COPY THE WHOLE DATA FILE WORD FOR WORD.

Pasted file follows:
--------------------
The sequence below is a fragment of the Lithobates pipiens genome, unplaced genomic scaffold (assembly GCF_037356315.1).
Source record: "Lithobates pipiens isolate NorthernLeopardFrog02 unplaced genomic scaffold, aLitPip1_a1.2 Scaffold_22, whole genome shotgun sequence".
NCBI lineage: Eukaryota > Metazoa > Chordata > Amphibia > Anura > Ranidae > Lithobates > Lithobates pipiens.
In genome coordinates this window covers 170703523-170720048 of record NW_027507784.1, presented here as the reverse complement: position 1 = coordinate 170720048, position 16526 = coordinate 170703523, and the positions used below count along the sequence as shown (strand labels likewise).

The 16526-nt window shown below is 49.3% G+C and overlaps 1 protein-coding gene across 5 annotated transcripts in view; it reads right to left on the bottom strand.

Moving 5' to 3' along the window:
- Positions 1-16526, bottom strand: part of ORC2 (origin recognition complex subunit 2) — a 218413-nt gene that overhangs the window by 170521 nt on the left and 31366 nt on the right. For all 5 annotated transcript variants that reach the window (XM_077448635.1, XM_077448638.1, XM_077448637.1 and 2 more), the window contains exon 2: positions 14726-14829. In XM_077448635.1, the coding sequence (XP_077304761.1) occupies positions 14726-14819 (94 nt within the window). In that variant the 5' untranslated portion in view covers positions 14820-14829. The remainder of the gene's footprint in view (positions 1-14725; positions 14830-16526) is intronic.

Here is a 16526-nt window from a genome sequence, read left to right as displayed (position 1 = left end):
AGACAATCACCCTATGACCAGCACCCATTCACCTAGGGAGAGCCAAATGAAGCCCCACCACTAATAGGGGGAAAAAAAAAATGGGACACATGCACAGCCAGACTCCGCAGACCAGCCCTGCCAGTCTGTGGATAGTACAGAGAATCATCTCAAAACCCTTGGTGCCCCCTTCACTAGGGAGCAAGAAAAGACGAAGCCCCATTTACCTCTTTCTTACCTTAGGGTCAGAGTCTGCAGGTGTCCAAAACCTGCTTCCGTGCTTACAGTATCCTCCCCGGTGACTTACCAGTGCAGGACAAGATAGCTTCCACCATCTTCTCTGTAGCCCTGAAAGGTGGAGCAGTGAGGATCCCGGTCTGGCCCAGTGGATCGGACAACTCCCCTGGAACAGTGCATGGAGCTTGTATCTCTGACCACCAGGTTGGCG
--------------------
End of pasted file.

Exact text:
The sequence below is a fragment of the Lithobates pipiens genome, unplaced genomic scaffold (assembly GCF_037356315.1).
Source record: "Lithobates pipiens isolate NorthernLeopardFrog02 unplaced genomic scaffold, aLitPip1_a1.2 Scaffold_22, whole genome shotgun sequence".
NCBI lineage: Eukaryota > Metazoa > Chordata > Amphibia > Anura > Ranidae > Lithobates > Lithobates pipiens.
In genome coordinates this window covers 170703523-170720048 of record NW_027507784.1, presented here as the reverse complement: position 1 = coordinate 170720048, position 16526 = coordinate 170703523, and the positions used below count along the sequence as shown (strand labels likewise).

The 16526-nt window shown below is 49.3% G+C and overlaps 1 protein-coding gene across 5 annotated transcripts in view; it reads right to left on the bottom strand.

Moving 5' to 3' along the window:
- Positions 1-16526, bottom strand: part of ORC2 (origin recognition complex subunit 2) — a 218413-nt gene that overhangs the window by 170521 nt on the left and 31366 nt on the right. For all 5 annotated transcript variants that reach the window (XM_077448635.1, XM_077448638.1, XM_077448637.1 and 2 more), the window contains exon 2: positions 14726-14829. In XM_077448635.1, the coding sequence (XP_077304761.1) occupies positions 14726-14819 (94 nt within the window). In that variant the 5' untranslated portion in view covers positions 14820-14829. The remainder of the gene's footprint in view (positions 1-14725; positions 14830-16526) is intronic.

Here is a 16526-nt window from a genome sequence, read left to right as displayed (position 1 = left end):
AGACAATCACCCTATGACCAGCACCCATTCACCTAGGGAGAGCCAAATGAAGCCCCACCACTAATAGGGGGAAAAAAAAAATGGGACACATGCACAGCCAGACTCCGCAGACCAGCCCTGCCAGTCTGTGGATAGTACAGAGAATCATCTCAAAACCCTTGGTGCCCCCTTCACTAGGGAGCAAGAAAAGACGAAGCCCCATTTACCTCTTTCTTACCTTAGGGTCAGAGTCTGCAGGTGTCCAAAACCTGCTTCCGTGCTTACAGTATCCTCCCCGGTGACTTACCAGTGCAGGACAAGATAGCTTCCACCATCTTCTCTGTAGCCCTGAAAGGTGGAGCAGTGAGGATCCCGGTCTGGCCCAGTGGATCGGACAACTCCCCTGGAACAGTGCATGGAGCTTGTATCTCTGACCACCAGGTTGGCG